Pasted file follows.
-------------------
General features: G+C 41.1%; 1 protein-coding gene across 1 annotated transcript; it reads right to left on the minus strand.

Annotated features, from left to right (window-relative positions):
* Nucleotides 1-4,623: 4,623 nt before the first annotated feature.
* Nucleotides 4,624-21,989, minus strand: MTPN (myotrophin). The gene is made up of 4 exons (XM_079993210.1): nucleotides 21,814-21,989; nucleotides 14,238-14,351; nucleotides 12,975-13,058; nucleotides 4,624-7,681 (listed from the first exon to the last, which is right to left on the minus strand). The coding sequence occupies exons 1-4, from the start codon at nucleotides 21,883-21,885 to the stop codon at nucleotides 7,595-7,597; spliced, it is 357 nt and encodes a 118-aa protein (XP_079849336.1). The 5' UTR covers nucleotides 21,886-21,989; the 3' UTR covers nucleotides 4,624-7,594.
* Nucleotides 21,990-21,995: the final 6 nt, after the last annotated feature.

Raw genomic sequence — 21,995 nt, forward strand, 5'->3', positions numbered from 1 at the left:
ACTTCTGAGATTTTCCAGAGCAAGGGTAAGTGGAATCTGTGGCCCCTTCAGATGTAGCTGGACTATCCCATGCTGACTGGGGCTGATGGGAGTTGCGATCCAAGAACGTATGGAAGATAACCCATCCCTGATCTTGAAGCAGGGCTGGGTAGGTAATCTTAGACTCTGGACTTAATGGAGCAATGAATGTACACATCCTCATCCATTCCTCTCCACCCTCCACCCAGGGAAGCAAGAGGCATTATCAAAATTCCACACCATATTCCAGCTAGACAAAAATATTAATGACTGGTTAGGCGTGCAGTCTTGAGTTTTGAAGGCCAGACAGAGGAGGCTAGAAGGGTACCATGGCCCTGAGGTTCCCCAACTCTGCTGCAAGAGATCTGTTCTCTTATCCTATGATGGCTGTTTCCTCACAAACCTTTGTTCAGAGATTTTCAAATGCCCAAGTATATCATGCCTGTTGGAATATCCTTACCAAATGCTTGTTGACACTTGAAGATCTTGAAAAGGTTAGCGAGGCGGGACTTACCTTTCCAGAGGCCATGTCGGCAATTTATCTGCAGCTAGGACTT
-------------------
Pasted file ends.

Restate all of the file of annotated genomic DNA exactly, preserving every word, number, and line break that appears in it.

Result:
General features: G+C 41.1%; 1 protein-coding gene across 1 annotated transcript; it reads right to left on the minus strand.

Annotated features, from left to right (window-relative positions):
* Nucleotides 1-4,623: 4,623 nt before the first annotated feature.
* Nucleotides 4,624-21,989, minus strand: MTPN (myotrophin). The gene is made up of 4 exons (XM_079993210.1): nucleotides 21,814-21,989; nucleotides 14,238-14,351; nucleotides 12,975-13,058; nucleotides 4,624-7,681 (listed from the first exon to the last, which is right to left on the minus strand). The coding sequence occupies exons 1-4, from the start codon at nucleotides 21,883-21,885 to the stop codon at nucleotides 7,595-7,597; spliced, it is 357 nt and encodes a 118-aa protein (XP_079849336.1). The 5' UTR covers nucleotides 21,886-21,989; the 3' UTR covers nucleotides 4,624-7,594.
* Nucleotides 21,990-21,995: the final 6 nt, after the last annotated feature.

Raw genomic sequence — 21,995 nt, forward strand, 5'->3', positions numbered from 1 at the left:
ACTTCTGAGATTTTCCAGAGCAAGGGTAAGTGGAATCTGTGGCCCCTTCAGATGTAGCTGGACTATCCCATGCTGACTGGGGCTGATGGGAGTTGCGATCCAAGAACGTATGGAAGATAACCCATCCCTGATCTTGAAGCAGGGCTGGGTAGGTAATCTTAGACTCTGGACTTAATGGAGCAATGAATGTACACATCCTCATCCATTCCTCTCCACCCTCCACCCAGGGAAGCAAGAGGCATTATCAAAATTCCACACCATATTCCAGCTAGACAAAAATATTAATGACTGGTTAGGCGTGCAGTCTTGAGTTTTGAAGGCCAGACAGAGGAGGCTAGAAGGGTACCATGGCCCTGAGGTTCCCCAACTCTGCTGCAAGAGATCTGTTCTCTTATCCTATGATGGCTGTTTCCTCACAAACCTTTGTTCAGAGATTTTCAAATGCCCAAGTATATCATGCCTGTTGGAATATCCTTACCAAATGCTTGTTGACACTTGAAGATCTTGAAAAGGTTAGCGAGGCGGGACTTACCTTTCCAGAGGCCATGTCGGCAATTTATCTGCAGCTAGGACTT